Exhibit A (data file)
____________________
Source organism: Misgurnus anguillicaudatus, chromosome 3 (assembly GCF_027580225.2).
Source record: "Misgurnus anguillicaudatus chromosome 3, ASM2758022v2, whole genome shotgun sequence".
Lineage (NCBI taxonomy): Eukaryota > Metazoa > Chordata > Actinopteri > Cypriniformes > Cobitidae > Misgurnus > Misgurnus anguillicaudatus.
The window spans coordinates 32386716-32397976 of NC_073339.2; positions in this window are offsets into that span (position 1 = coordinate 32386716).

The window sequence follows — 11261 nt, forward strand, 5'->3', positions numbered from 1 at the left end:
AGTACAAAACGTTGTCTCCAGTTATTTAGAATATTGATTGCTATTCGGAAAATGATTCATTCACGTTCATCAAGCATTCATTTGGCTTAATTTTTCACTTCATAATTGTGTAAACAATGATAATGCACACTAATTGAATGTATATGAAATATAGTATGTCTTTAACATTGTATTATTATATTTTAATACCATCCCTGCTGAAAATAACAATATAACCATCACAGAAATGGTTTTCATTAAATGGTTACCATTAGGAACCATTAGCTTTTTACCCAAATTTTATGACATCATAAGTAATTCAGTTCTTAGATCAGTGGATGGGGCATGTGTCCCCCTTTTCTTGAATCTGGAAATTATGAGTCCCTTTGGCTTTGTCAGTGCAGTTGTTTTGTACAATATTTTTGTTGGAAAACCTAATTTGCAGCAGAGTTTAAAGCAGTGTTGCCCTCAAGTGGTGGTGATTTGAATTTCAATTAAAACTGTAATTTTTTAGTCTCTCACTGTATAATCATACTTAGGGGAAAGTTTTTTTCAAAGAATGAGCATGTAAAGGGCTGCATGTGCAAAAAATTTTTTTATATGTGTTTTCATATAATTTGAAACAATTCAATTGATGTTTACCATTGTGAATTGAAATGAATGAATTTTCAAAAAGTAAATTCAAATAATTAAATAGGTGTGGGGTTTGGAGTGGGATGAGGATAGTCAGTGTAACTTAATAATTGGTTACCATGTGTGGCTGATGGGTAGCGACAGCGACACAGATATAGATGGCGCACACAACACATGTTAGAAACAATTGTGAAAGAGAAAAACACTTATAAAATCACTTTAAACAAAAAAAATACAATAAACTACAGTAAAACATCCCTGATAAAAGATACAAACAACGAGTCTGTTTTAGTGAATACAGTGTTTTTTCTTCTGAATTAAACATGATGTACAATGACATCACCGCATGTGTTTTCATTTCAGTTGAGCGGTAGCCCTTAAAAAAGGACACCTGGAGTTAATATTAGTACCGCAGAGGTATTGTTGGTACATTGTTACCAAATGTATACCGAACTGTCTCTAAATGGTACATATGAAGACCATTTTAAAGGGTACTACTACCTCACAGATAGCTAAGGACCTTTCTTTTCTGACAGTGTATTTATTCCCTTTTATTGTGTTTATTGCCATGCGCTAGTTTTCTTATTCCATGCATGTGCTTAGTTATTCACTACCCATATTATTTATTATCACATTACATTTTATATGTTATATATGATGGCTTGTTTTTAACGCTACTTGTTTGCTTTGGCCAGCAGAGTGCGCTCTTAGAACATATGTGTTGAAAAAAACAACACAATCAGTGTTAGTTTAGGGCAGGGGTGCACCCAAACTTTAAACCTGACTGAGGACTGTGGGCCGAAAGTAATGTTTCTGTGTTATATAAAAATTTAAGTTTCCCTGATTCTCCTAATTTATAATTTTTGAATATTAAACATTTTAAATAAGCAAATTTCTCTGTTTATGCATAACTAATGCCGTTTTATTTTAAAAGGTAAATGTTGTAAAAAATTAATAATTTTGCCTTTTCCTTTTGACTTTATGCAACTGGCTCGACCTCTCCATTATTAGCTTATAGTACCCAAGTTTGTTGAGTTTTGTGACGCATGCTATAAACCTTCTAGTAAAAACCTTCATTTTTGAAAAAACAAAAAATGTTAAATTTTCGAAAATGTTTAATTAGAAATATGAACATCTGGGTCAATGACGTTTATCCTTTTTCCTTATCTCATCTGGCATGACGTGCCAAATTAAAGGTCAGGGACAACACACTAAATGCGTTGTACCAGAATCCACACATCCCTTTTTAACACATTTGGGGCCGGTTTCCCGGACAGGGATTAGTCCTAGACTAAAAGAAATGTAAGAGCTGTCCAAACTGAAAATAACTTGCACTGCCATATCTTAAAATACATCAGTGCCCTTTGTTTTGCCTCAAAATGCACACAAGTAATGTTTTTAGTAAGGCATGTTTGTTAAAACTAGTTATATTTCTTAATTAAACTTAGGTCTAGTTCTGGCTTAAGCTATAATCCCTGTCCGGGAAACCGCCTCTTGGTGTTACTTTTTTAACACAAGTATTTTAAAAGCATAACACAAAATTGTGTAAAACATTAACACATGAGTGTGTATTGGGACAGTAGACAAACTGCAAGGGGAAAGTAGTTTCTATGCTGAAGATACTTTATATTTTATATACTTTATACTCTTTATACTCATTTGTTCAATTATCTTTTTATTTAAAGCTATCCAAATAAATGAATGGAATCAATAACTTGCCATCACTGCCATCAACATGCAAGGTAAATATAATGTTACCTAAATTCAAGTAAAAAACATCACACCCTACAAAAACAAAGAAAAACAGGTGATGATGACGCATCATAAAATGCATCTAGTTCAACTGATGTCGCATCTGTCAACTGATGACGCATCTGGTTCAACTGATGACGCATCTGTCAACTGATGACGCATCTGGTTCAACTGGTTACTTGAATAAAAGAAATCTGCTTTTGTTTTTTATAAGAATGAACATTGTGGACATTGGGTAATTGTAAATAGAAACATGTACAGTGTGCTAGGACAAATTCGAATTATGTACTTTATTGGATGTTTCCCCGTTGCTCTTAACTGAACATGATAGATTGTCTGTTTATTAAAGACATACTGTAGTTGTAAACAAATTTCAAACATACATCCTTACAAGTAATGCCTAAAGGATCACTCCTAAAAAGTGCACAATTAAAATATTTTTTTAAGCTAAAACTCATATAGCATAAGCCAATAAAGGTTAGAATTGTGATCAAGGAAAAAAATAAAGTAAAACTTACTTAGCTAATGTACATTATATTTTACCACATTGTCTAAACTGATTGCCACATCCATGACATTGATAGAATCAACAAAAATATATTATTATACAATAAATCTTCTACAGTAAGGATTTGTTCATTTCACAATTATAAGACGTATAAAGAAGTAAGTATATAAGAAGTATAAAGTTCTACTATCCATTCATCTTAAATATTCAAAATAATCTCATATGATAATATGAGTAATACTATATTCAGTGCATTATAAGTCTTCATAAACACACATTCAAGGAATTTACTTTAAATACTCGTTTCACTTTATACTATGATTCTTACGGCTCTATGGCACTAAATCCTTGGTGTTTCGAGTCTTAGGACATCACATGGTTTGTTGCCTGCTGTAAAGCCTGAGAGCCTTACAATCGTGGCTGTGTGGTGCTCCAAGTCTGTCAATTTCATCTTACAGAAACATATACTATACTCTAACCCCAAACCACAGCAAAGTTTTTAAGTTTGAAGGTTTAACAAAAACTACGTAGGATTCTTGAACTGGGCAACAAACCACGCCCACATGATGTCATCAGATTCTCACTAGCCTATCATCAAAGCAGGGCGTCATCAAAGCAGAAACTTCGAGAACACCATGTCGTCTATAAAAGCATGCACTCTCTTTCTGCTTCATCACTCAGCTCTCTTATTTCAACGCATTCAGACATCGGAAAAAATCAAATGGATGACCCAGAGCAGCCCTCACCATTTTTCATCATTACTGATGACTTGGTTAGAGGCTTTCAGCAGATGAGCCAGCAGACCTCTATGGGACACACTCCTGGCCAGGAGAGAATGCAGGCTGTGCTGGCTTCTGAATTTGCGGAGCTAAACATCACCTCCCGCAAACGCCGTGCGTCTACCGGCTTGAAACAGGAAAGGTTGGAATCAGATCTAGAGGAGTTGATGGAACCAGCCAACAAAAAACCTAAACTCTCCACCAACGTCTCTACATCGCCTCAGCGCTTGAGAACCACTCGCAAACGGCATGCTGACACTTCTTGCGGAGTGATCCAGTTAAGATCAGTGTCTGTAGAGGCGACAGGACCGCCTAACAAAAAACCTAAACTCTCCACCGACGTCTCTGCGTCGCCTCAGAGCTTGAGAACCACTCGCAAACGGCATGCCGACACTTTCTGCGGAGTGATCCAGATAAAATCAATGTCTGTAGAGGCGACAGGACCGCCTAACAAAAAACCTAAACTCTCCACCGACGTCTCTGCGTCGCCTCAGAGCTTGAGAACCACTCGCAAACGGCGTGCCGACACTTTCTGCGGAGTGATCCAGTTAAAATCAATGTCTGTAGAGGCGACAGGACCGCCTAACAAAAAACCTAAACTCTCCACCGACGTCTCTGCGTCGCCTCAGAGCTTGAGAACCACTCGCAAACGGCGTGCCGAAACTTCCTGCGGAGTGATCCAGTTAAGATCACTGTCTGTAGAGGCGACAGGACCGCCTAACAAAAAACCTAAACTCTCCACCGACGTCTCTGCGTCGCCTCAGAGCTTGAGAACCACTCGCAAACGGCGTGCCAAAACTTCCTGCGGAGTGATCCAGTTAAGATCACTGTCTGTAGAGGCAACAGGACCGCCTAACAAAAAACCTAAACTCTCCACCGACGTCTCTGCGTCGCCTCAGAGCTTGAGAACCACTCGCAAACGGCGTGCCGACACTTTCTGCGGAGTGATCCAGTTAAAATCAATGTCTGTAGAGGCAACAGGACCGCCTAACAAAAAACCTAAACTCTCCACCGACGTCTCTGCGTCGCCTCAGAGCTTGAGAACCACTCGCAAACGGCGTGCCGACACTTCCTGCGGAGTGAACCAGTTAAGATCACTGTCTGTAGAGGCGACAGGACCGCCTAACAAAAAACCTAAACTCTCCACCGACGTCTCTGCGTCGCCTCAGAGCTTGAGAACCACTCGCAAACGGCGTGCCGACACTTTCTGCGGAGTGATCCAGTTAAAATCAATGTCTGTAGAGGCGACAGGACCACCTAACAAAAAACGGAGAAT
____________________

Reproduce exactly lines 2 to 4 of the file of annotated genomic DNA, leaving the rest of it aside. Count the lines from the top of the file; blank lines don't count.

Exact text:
Source record: "Misgurnus anguillicaudatus chromosome 3, ASM2758022v2, whole genome shotgun sequence".
Lineage (NCBI taxonomy): Eukaryota > Metazoa > Chordata > Actinopteri > Cypriniformes > Cobitidae > Misgurnus > Misgurnus anguillicaudatus.
The window spans coordinates 32386716-32397976 of NC_073339.2; positions in this window are offsets into that span (position 1 = coordinate 32386716).